Implantable Loop Recorder
In the investigation of recurrent faints or palpitations, repeated monitoring is often used. Unfortunately, these symptoms can be infrequent and be elusive to detection by periodic monitoring with ECG or holter monitors (continuous monitors).
The implantable loop recorder is used to detect these arrhythmias by providing the capability to monitor your heart rhythm for a 1 to 2 year period. This is a small recording device which will be implanted under the skin.
THE PROCEDURE: WHAT IS INVOLVED IN IMPLANTATION OF A LOOP RECORDER?
Insertion of an implantable loop recorder is a very common procedure. This is performed under local anaesthetic with sedative medication to make you feel comfortable. The procedure takes approximately 15 minutes and is performed in the cardiac catheter laboratory. This is a special room that has a patient table, ECG monitors and other equipment. The staff in the lab will all be dressed in hospital theatre clothes and during the procedure will be wearing hats and masks. Many ECG monitoring electrodes will be attached to your chest area. A nurse or doctor will insert an intravenous line usually into the back of your hand. This is needed as a reliable way to give you medications during the study without further injections.
You will also have a blood-pressure cuff attached to your arm that will automatically inflate at various times throughout the procedure. There will also be considerable attention at cleaning the skin under the collarbone where the loop recorder will be inserted. You will also receive antibiotics prior to the procedure. You should ensure that you inform the Doctor if you have any allergies.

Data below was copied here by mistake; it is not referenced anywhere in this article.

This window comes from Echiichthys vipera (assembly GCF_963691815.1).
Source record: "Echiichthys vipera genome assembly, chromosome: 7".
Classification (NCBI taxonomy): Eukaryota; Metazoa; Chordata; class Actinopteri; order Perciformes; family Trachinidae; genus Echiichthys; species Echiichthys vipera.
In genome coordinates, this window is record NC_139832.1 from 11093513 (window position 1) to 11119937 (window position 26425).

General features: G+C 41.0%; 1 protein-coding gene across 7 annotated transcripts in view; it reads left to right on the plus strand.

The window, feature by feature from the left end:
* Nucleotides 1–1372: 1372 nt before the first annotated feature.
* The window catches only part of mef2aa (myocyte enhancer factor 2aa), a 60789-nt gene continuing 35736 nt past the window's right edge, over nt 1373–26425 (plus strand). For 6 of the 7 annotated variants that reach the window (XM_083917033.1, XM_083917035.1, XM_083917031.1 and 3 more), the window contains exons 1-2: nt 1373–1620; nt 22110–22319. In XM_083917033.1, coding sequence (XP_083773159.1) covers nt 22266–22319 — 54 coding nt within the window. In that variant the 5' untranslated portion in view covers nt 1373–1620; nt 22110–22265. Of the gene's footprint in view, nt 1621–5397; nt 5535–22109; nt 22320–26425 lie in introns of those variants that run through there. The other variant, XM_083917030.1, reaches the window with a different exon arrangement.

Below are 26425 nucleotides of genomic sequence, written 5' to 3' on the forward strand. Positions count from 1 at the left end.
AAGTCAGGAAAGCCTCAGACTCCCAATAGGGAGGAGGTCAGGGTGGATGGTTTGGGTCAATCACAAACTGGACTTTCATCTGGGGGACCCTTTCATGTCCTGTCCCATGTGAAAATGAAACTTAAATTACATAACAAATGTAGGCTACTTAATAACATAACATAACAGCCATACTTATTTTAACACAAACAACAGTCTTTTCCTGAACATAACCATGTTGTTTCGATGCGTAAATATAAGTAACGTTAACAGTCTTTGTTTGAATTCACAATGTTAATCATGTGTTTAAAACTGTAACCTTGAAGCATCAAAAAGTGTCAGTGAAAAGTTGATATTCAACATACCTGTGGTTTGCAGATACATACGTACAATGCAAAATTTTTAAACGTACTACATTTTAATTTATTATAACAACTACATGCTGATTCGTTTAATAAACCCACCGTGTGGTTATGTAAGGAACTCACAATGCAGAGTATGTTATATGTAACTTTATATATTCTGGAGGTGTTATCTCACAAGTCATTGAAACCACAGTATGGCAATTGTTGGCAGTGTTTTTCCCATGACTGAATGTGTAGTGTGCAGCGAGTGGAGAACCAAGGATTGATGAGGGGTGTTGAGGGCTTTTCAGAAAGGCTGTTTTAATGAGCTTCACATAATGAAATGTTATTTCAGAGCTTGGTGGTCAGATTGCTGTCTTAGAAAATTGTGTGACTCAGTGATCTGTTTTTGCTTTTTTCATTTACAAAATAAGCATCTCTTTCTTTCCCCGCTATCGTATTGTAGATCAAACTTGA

The implantable loop recorder is inserted just under the collarbone. The area is prepared with a special sterile solution that may feel cold. A large sterile sheet that will partly cover your face will cover you. You will be able to look out from under the sheet to the side and a nurse will be present at all times. You will be given oxygen to breathe by a small tube that is positioned under your nostrils.
At the start of the procedure, the doctor will inject local anaesthetic into the area under the collarbone where the pacemaker is to be inserted. This will sting momentarily but the area will then be numb. During the procedure you may feel some firm pushing in the shoulder area but this should not be painful. If you experience pain or discomfort you should tell the nurse or doctor. After the procedure you will have some bruising and discomfort in the area of the recorder that may persist for several weeks.
You will be able to go home the same day as the procedure.
RISKS OF IMPLANTABLE LOOP RECORDER
Implantation of a loop recorder is a very common and low risk procedure and should a complication arise, it will be dealt with immediately. Although most people undergoing loop recorder implantation do not experience any complications, you should be aware of the following risks:
- All patients will be left with a scar and a recorder (which can often be felt) under the skin.
- Most patients will have some initial bruising. If you are taking aspirin, clopidogrel, warfarin or other “blood thinners” the bruising may be significant.
- 1 in 100 – An infection may arise at the site. This may require the recorder to be removed.
Obviously every effort is made to minimise the risks of the procedure and you should be aware that emergency equipment is available to deal with any complications that may occur.